On the fringes of the UN, Truss and Biden try to mend the Northern Ireland rift
News Desk || shiningbd
New British Prime Minister Liz Truss and US President Joe Biden met on the sidelines of the UN General Assembly, with Brexit-induced tensions in Northern Ireland the notable sticking point between "steadfast allies."
The UK's Liz Truss and the US' Joe Biden spoke to the press on Wednesday prior to their bilateral talks at the United Nations, with both voicing a desire to uphold the Good Friday Agreement that ended decades of sectarian conflict in Northern Ireland.
The US has in the past voiced concern that British or European actions in the aftermath of Brexit could jeopardize the peace process in Northern Ireland in which former Democrat President Bill Clinton played a considerable role.
Biden expressed condolences for the death of the queen and congratulated Truss on becoming prime minister. He called the UK "our closest allies in the world," with Britain the second-largest donor to Ukraine after the US.
He began by listing a series of areas where US and British foreign policy broadly align, Ukraine and Russia, a more assertive China, preventing Iran from acquiring a nuclear weapon, and energy — but he concluded with an invitation for Truss to outline her plans on Northern Ireland.
"And finally, we both are committed to protecting the Good Friday Agreement in Northern Ireland. I'm looking forward to hearing what's on your mind and how we can continue to cooperate," Biden said.
Truss, too, started with areas of agreement and left Northern Ireland until last in her opening statements.
"And of course, I'm looking forward to discussing the Belfast Good Friday Agreement, and how we make sure that's upheld in the future," Truss said.
After the talks, Downing Street said that Truss and Biden had agreed that the "priority must be protecting the Good Friday Agreement" and preserving the peace gained in Northern Ireland.
Whether the two governments will ultimately agree on how that is best achieved could prove more complicated.
What does Brexit have to do with Northern Irish peace?
Under the terms of a Brexit deal with the EU negotiated by Truss' predecessor, Boris Johnson, Northern Ireland has maintained an open land border with the Republic of Ireland, which is a fully fledged EU member.
An open border on the island of Ireland, plus the ability for citizens either side of it to choose whichever nationality they pleased, was among the core terms of the peace deal signed in 1998.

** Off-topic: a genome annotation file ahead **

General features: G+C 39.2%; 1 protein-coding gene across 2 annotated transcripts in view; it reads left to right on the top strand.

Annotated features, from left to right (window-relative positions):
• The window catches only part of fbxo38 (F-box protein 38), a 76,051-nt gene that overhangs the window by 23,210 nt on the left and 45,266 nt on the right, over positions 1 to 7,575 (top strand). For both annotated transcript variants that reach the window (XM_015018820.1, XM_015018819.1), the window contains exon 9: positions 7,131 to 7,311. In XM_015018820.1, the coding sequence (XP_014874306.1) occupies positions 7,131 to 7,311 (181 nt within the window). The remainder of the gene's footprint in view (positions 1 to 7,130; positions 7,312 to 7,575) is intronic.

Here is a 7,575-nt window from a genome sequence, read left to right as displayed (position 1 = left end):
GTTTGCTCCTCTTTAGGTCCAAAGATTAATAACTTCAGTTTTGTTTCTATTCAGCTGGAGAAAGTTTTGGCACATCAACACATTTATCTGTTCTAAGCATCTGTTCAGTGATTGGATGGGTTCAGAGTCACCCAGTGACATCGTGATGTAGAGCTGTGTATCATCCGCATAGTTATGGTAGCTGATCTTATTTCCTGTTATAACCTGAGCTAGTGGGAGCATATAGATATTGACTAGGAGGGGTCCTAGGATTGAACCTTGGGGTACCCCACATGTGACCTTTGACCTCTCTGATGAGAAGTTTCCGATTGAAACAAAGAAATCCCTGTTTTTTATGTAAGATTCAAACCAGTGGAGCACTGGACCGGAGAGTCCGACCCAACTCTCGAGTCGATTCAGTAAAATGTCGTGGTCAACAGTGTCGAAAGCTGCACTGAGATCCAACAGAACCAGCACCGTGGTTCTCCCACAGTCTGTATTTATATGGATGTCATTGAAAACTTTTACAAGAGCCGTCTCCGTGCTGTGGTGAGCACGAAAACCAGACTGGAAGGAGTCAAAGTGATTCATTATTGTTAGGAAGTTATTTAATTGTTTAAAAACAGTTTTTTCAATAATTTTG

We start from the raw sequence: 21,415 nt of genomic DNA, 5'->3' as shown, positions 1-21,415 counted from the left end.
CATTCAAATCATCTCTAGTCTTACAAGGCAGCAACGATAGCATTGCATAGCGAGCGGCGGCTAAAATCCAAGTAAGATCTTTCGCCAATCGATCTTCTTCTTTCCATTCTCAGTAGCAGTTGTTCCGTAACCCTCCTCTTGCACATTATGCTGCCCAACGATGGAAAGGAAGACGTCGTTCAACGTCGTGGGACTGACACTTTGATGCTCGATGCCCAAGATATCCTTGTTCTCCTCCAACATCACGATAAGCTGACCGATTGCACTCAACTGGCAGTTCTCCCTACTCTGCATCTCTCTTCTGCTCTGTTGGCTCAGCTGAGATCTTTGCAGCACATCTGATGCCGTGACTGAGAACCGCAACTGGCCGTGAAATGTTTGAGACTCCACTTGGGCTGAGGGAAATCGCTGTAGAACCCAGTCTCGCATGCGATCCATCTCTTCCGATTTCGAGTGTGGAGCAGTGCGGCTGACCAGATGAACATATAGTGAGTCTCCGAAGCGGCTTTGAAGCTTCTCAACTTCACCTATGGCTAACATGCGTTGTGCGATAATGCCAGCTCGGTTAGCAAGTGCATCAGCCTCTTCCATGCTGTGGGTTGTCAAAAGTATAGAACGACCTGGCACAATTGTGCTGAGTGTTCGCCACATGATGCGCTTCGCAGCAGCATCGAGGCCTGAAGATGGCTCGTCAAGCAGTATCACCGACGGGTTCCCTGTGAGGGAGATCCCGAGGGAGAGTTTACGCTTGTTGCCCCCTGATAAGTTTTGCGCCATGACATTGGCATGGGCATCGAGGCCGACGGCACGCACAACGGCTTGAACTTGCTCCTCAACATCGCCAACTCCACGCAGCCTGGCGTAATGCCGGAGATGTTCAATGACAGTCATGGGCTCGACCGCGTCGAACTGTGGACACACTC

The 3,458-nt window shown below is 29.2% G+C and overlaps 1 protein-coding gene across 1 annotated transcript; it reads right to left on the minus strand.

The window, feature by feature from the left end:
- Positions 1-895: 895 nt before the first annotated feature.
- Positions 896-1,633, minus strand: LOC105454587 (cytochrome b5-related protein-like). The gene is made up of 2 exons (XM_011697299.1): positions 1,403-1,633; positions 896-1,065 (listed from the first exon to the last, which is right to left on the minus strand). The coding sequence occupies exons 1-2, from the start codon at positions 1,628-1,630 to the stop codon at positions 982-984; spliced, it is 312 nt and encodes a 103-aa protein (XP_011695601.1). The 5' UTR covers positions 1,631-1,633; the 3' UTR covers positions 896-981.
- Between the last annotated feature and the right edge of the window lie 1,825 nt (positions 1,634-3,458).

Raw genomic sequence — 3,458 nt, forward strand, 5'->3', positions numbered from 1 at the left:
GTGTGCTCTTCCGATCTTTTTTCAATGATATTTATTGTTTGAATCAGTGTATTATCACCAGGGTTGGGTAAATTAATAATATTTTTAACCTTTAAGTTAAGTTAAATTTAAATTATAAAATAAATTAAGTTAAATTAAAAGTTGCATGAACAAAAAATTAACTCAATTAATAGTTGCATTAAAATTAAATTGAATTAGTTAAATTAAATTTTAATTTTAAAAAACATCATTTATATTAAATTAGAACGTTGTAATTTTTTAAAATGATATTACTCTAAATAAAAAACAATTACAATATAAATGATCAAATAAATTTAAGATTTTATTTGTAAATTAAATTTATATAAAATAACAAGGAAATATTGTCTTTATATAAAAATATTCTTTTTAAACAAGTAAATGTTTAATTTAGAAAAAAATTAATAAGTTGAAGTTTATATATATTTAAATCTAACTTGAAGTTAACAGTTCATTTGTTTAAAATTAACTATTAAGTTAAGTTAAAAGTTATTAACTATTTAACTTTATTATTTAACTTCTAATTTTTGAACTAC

Northern Ireland remains to all intents and purposes a part of the EU's customs union and single market, while the rest of the UK does not.
As a result of that, though, Johnson's government had agreed to customs checks on some goods moving from mainland Britain to Northern Ireland, designed to prevent goods reaching the EU single market via Northern Ireland.
This has proved unpopular with pro-UK unionist communities in Northern Ireland, which argue that it has undermined the country's status as an equal part of the UK.
Johnson had threatened several times to unilaterally break parts of the deal with the EU on Northern Ireland, and put forward draft legislation that would breach parts of the deal prior to his departure. The EU launched legal action in response; the new law is not yet in effect.
Truss had said during her leadership bid that she hoped to renegotiate terms with the EU, but threatened to unilaterally act if she cannot.
The Irish question has long been sensitive in the US, with a large population with Irish heritage, including Catholic Joe Biden's family, on his paternal and particularly maternal sides.
While the EU argues that unilateral change would threaten the Good Friday accord by forcing the creation of some kind of border in Ireland, the UK has in the past argued that the current terms are also putting the peace deal at risk by angering unionists.
Truss playing catch-up after queen's death dominated first weeks
Truss had another bilateral appointment on Wednesday in New York that could prove equally important for the island of Ireland.
Truss also spoke with European Commission President Ursula von der Leyen about issues ranging from Ukraine to energy to food security and Northern Ireland.
A joint statement following the talks focused on Russia and Vladimir Putin's troop mobilization, however, with Truss saying that the pair were "united in our commitment to supporting Ukraine for as long as it takes."
On Tuesday, Truss had spoken with French President Emmanuel Macron, another key player in any talks with the EU, on the sidelines of the General Assembly.
The global gathering in New York has provided an excellent opportunity for the new prime minister to touch base with a series of allies, following a first two weeks in office that were dominated by the death of Queen Elizabeth II.
Biden, Macron and von der Leyen were all in London on Monday for the queen's state funeral, prior to jetting back to New York.
Truss on Wednesday thanked Biden and his wife Jill for attending the ceremony.